Mon, April 11, 2005, 02:56 PM under MobileAndEmbedded
Recently I needed to change scrollbar colors, the disabled text color and other similar items. The target is a Windows CE device (not a PPC) and I quickly found (through the control panel) the Display Properties dialog and specifically the "Appearance" tab. If you don't have a WinCE device, launch the 4.1 emulator that ships with VS.NET 2003 to check it out.

So there was my goal: to find out what it does under the covers in order to offer us changing colors of individual items (e.g. Active Title Bar color) and also the overall scheme (e.g. Brick). We start at the obvious place: *everything* on this platform is stored in the registry. Using the Remote Registry editor (that comes with eVC) we take a snapshot before and after a scheme change and then use windiff (or similar) to spot the difference. Bingo; we find a string value "Current" under HKCU that stores the scheme name and, more importantly, we find a byte array value "SysColor" under HKLM that stores the color data. Searching on MSDN proves fruitful and informative, leading us to this and this. We test out our understanding by changing some of the RGB values in the registry, flush, reset the unit and the changes take effect. Nice!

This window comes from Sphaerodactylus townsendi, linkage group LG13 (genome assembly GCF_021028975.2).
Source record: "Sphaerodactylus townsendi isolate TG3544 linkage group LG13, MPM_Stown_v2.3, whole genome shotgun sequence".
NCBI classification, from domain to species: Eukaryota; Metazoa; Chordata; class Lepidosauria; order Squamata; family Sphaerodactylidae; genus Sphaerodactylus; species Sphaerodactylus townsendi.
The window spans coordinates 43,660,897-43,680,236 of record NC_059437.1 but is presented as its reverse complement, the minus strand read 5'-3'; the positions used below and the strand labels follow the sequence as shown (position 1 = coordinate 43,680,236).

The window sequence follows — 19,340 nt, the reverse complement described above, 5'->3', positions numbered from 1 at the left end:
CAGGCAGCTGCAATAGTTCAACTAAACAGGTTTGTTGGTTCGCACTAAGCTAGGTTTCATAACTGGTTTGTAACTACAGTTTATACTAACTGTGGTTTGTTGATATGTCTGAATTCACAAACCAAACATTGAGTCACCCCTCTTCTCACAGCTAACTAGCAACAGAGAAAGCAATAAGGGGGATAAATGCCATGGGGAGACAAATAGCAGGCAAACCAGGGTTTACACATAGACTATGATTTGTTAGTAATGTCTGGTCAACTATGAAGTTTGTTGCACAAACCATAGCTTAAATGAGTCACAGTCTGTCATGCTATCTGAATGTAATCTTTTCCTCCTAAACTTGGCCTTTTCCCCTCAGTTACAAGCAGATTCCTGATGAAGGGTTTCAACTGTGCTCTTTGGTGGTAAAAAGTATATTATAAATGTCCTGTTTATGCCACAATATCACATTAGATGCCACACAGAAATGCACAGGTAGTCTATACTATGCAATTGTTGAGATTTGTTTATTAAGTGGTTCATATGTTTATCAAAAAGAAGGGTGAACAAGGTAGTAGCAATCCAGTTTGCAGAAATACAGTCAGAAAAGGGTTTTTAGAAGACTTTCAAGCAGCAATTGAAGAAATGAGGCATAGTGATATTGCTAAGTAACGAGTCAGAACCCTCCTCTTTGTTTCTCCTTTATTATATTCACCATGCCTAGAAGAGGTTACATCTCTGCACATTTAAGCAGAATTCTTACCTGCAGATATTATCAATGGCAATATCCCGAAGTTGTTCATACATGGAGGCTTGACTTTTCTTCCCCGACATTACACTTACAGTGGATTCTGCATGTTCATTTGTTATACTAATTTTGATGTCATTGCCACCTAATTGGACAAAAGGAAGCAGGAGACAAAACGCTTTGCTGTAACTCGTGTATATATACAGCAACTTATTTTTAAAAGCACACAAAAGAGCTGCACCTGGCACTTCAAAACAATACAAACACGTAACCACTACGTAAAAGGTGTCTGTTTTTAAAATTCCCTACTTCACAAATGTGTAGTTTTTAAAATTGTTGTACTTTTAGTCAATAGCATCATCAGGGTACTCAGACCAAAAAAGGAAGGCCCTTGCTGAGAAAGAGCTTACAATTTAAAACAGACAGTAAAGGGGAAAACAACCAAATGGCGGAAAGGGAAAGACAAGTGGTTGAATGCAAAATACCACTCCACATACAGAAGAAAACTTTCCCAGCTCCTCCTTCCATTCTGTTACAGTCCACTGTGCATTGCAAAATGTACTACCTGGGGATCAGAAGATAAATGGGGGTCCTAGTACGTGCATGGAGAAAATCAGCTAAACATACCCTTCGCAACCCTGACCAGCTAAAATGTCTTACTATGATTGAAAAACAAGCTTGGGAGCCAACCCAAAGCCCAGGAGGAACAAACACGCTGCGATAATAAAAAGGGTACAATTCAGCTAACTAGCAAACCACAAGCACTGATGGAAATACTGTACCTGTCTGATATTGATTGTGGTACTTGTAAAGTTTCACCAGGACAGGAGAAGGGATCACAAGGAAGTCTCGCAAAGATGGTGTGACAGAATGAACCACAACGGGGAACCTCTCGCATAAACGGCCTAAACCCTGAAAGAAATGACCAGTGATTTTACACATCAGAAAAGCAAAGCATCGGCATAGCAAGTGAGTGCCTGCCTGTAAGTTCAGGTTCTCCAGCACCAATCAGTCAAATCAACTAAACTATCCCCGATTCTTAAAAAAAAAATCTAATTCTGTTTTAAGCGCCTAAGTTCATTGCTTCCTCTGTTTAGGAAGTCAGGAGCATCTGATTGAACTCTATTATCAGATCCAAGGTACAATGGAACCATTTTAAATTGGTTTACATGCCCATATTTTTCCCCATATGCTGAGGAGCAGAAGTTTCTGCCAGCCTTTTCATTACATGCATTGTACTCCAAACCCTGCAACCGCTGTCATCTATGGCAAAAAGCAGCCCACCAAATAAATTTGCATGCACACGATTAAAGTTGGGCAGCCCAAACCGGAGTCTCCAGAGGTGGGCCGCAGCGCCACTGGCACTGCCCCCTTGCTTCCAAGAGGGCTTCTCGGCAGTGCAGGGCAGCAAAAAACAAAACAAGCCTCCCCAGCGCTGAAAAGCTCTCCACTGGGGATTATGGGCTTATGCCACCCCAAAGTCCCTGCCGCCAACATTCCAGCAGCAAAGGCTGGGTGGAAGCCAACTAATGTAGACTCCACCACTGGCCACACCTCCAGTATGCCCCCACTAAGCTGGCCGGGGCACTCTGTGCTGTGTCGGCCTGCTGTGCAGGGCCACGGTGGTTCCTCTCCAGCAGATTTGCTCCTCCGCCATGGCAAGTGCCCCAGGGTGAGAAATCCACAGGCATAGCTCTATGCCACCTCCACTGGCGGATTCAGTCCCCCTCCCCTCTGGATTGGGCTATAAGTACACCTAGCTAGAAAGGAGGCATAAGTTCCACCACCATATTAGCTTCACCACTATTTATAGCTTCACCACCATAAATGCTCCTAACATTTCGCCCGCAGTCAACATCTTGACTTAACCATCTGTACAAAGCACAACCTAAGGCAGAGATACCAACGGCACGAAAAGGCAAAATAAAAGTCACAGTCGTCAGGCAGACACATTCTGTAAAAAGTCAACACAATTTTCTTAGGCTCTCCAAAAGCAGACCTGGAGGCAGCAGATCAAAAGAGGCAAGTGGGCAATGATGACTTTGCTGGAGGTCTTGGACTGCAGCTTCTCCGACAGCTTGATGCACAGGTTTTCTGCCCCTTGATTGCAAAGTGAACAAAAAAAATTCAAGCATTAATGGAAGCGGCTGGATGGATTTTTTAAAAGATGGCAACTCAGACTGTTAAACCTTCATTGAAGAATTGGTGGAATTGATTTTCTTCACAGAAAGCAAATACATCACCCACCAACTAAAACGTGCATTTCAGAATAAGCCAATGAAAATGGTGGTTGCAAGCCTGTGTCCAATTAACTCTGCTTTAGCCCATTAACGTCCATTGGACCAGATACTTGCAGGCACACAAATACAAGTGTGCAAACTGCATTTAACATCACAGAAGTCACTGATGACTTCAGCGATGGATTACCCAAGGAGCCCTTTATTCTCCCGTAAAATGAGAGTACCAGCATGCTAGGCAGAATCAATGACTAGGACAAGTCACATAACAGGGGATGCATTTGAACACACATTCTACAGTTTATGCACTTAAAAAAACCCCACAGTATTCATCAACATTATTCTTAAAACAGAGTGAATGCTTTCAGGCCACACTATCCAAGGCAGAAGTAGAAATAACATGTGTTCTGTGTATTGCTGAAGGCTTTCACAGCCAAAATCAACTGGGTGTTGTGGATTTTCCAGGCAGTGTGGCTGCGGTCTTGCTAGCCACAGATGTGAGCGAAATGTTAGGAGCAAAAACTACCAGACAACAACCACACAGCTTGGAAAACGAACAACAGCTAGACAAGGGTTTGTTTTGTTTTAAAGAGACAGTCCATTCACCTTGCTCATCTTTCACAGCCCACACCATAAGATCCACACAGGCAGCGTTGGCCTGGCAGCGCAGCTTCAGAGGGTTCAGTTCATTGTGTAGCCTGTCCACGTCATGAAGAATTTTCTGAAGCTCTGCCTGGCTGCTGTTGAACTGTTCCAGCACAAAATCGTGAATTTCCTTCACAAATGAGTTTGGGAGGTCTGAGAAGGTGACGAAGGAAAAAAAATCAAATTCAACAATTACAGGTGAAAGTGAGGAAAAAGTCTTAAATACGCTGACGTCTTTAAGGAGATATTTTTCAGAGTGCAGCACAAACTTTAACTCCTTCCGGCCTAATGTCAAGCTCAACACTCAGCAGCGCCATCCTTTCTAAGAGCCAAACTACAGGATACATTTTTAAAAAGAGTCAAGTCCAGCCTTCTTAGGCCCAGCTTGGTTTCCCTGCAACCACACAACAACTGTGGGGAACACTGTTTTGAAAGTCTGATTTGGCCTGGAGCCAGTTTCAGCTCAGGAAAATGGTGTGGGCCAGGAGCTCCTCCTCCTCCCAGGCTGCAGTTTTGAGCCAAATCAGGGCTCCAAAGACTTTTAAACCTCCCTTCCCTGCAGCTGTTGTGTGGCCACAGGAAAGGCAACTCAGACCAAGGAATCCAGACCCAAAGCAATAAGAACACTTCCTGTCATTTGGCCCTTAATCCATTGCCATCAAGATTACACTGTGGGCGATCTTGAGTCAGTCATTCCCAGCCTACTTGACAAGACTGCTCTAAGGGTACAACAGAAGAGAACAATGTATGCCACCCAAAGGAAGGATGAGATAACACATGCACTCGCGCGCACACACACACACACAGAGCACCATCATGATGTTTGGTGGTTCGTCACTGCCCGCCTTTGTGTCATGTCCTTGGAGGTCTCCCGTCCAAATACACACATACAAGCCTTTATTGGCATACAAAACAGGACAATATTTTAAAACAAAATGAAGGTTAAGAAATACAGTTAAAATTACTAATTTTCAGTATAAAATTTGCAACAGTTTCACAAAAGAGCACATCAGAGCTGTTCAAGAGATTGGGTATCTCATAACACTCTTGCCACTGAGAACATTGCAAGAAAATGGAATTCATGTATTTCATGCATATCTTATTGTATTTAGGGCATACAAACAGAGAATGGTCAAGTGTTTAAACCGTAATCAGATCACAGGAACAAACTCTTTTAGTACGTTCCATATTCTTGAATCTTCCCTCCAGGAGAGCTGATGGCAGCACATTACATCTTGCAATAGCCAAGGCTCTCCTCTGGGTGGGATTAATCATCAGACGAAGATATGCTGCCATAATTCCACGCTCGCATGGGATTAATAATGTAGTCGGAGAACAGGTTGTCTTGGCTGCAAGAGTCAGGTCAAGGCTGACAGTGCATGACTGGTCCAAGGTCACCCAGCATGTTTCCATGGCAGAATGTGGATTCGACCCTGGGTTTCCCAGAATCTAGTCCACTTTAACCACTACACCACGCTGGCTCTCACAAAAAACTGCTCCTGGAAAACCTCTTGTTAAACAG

Next step is to figure out how the control panel applet applies the change on the fly. We suspect some windows message and decide to investigate further with another eVC tool, remote spy++. Every time we apply a change a WM_SYSCOLORCHANGE message is broadcast. So we try with our own app to change the registry and then broadcast the same message but no effect takes place. Wouldn't it be great if we had the source code to the OS dialog so we could see exactly what it does? But wait, I have platform builder installed on this machine, so I could locate the code and check it out! After a few hit and miss searches, I nail it down. They call an API that does both the writing to the registry and the broadcast and the on-the-fly change: SetSysColors

Note that, if you don't care about changing colors and all you need is read-only access, then the existing System.Drawing.SystemColors class fits the bill.

This has been a not so short story, leading up to providing you with a managed class that wraps all of the above. Use it in your own WinCE (not-PPC) projects for changing color themes on the fly or single element color changes.

Download the VB class here.
Get the C# version as part of the SDF (guest, guest).